US 3577526 A
Description (OCR text may contain errors)
United States Patent 3,577,526 STABILIZED SMALLPOX VACCINE Louis R. Valette, Marcy LEtoile, Rhone, France, assignor to Societe Anonyme dite: Institut Merieux, Lyon, Rhone, France No Drawing. Filed June 13, 1969, Ser. No. 833,170 Int. Cl. A61k 27/10; C12k 5/00 US. Cl. 424-89 5 Claims ABSTRACT OF THE DISCLOSURE Smallpox vaccine is stabilized by dispersing the same in an aqueous solution containing sucrose. The solution can also contain dextran.
The present invention relates to a new smallpox vaccine for human use.
It is known that smallpox vaccine is now prepared from a vaocinal pulp taken from animals such as cows, sheep or bubalines.
It is also possible to prepare it by making a culture of the virus on chorioallantoid membrane of fertilized egg or on cell cultures.
When suflicient amounts of the virus have been obtained, the vaccinogenic tissue is ground, i.e., the cutaneous strips of the vacciniferous animal, of the membrane of the egg or cell cultures, then this ground material is decontaminated with chemical products such as phenic acid, formaldehyde or sodium merthiolate.
The vaccine thus obtained can be preserved by bringing it to the dry state, preferably by freeze drying.
However, it is generally preferred to commercialize it in the viscous liquid state, especially when the number of doses per unit of conditioning is small.
In this case, stabilizing the vaccine by putting it in suspension in glycerin water containing, for example, between 30 and 60% glycerol, is known.
The germicidal and bactericidal action of the glycerol and the syrupy character it confers on the vaccine constitute advantages which unfortunately are counterbalanced by a considerable virulicidal action.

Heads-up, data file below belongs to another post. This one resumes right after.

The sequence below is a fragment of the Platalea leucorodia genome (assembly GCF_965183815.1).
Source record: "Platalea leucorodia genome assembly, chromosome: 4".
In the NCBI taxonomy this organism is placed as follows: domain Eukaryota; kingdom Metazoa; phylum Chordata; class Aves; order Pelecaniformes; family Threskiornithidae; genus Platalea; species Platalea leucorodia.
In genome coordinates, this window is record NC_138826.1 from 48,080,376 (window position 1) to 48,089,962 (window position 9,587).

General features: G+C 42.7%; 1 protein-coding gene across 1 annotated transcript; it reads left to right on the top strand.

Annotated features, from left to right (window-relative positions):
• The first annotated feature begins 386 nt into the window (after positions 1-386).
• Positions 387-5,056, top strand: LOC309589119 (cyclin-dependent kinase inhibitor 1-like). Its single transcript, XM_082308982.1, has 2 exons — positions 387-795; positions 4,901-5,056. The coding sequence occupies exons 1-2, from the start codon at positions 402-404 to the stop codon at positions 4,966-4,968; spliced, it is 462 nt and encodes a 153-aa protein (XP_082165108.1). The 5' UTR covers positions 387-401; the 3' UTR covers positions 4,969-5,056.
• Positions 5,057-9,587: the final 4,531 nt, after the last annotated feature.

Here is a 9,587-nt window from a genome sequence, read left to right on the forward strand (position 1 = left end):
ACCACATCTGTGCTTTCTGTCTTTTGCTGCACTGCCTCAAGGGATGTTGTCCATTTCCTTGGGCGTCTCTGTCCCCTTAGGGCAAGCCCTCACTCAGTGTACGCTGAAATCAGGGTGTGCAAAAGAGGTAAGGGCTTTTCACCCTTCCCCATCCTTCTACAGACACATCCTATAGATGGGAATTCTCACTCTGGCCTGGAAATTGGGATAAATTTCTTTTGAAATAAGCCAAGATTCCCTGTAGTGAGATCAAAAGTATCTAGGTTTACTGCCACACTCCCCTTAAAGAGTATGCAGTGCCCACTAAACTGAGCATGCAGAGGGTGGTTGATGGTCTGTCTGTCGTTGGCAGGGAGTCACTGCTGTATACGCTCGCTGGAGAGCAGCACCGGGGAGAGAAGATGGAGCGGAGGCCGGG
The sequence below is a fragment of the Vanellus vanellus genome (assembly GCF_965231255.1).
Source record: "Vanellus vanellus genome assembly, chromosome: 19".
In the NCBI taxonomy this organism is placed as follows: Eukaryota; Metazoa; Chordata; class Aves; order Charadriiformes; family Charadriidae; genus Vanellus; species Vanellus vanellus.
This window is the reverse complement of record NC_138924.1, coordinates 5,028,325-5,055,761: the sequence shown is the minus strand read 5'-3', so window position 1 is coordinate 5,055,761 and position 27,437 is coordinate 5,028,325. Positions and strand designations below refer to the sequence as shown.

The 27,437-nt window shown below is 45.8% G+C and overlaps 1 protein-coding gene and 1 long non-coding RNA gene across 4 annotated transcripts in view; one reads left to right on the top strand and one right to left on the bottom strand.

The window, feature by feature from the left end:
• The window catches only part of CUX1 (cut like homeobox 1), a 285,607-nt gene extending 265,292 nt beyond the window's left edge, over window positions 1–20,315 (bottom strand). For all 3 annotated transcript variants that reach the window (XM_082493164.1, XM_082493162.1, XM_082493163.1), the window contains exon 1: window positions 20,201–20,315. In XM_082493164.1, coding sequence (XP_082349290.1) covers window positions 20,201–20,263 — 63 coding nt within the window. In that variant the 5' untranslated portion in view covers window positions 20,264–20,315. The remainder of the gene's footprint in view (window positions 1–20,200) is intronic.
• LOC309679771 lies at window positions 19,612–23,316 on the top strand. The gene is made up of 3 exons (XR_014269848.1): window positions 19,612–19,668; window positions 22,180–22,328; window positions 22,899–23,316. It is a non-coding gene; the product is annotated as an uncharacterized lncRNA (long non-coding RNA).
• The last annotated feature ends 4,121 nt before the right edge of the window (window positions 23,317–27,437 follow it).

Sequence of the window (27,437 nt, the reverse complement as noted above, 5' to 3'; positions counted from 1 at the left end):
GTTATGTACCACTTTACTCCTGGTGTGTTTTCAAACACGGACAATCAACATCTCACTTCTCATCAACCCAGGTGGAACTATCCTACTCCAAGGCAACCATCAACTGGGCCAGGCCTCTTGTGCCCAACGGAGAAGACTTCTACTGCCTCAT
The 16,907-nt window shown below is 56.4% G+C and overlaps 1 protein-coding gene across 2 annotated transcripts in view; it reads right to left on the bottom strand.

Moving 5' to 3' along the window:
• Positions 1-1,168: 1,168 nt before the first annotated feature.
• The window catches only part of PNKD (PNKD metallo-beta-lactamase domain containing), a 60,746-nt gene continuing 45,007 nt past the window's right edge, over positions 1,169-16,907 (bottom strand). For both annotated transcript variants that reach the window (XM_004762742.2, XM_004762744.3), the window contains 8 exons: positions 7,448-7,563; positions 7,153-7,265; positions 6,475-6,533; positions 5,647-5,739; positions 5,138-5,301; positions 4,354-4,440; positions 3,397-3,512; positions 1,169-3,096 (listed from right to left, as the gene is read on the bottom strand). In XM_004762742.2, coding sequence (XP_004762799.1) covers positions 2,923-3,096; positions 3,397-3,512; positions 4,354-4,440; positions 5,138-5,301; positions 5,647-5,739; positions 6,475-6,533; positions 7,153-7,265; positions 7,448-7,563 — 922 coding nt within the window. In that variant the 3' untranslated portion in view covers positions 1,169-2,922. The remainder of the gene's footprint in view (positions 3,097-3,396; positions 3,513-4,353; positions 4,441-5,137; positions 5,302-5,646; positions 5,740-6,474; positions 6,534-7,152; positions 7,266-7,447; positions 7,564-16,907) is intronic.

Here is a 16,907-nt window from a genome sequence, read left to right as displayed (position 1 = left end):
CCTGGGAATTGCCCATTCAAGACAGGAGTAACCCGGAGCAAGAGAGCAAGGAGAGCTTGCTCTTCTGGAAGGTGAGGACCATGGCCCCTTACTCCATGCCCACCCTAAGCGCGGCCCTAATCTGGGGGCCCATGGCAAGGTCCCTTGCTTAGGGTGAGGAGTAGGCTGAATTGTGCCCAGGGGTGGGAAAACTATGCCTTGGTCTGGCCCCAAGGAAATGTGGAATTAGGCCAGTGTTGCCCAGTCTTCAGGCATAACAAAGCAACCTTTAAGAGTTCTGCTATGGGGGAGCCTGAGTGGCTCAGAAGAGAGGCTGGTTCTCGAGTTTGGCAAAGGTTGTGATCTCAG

As a result, smallpox vaccine stabilized by glycerol rapidly lose their vaccinating properties to such a point that the World Health Office recommends that glycerin liquid vaccine be thrown out after 7 days storage bet-ween O and C. or after 24 hours at higher temperatures.
Actually, it is well known that the shelf life is shorter the higher temperature at which it is kept and the greater the glycerol concentration.
The present invention has for its object a new smallpox vaccine characterized by the fact that it is made up of a ground virus material of the vaccine dispersed in an aqueous solution containing sucrose.
Use of sucrose gives, according to the invention, satisfactory results when it is used in a relatively slight concentration, for example, from 20 to 40%.
According to a preferred embodiment of the invention, there is used to disperse the vaccine virus, an aqueous solution of sucrose and dextran, the dextran making it possible to bring the viscosity of the sucrose solution to a sufficient value and to obtain a vaccine with the same appearance as previously known vaccines.
The titer of the vaccine according to the invention remains the same as that of present vaccines. For example, it can be at least 10 -vaccinal units per milliliter, and this meets international standards.
For a better understanding of the invention, some ways of practicing of the invention will now be described as well as tests that were made and which will make it possible to establish the superiority of the vaccine according to the invention over previously known vaccines.
Patented May 4, 1971 In all the embodiments that will be described, the same lot of pulp G 31, kept at C., was used to start with.
This pulp is ground in phenic water at a rate of 1 g. of pulp per 10 ml. of phenic water at 1%.
After grinding, the solution is left standing for 24 hours at ambient temperature.